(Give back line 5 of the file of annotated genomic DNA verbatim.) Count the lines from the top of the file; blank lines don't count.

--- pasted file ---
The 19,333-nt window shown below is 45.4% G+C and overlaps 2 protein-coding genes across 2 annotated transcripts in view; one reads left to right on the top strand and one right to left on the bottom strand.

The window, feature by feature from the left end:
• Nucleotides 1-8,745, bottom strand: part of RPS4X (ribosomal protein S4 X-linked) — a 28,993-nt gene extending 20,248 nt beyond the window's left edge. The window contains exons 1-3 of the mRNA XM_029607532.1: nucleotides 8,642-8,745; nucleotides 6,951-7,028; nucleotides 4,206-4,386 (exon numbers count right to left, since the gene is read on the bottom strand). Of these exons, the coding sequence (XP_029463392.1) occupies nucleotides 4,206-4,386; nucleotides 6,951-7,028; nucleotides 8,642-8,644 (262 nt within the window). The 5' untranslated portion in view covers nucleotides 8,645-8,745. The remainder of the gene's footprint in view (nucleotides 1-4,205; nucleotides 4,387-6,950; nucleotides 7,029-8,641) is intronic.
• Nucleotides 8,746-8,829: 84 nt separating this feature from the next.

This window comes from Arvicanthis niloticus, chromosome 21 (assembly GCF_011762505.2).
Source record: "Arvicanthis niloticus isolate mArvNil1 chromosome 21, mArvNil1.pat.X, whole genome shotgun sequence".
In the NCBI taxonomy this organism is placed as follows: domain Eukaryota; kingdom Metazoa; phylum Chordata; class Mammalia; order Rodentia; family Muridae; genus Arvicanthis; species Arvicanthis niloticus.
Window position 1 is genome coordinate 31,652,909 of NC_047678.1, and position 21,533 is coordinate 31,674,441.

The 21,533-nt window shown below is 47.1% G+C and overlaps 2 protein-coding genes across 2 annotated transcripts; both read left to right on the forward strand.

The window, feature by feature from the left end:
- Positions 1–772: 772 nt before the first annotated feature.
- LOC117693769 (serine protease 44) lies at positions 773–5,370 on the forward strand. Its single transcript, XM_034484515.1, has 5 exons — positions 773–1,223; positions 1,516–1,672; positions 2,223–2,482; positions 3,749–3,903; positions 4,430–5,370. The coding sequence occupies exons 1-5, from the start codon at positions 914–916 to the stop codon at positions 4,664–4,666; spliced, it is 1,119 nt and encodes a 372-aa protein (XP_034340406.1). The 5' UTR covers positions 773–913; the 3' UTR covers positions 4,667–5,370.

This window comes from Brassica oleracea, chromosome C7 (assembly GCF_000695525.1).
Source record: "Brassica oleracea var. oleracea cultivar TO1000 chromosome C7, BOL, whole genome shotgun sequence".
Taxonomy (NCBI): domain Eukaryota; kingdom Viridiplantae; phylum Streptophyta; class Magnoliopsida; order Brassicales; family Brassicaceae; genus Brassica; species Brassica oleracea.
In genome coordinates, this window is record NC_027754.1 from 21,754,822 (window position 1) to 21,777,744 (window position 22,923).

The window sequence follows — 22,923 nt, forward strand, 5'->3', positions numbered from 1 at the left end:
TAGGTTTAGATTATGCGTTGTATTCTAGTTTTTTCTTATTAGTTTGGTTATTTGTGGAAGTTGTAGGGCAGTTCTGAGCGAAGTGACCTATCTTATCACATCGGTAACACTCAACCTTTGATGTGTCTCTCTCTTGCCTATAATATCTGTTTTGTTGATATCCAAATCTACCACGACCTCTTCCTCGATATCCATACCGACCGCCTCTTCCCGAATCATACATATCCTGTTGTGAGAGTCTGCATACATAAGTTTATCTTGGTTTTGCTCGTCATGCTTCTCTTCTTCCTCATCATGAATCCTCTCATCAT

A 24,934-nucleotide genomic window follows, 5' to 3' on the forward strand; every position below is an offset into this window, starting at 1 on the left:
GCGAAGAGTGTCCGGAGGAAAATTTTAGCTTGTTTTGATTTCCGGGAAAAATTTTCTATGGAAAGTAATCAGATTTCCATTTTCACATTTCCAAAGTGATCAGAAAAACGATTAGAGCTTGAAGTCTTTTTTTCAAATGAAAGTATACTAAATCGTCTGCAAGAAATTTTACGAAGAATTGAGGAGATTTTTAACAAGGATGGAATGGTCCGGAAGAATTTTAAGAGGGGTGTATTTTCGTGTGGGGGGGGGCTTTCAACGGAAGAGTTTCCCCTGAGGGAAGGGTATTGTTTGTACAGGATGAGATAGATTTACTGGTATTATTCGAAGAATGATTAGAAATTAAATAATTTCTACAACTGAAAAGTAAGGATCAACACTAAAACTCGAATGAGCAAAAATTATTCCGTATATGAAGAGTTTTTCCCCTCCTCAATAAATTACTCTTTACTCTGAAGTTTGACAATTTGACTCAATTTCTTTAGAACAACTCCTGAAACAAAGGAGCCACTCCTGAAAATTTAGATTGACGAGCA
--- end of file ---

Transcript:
This window comes from Arvicanthis niloticus, chromosome 21 (assembly GCF_011762505.2).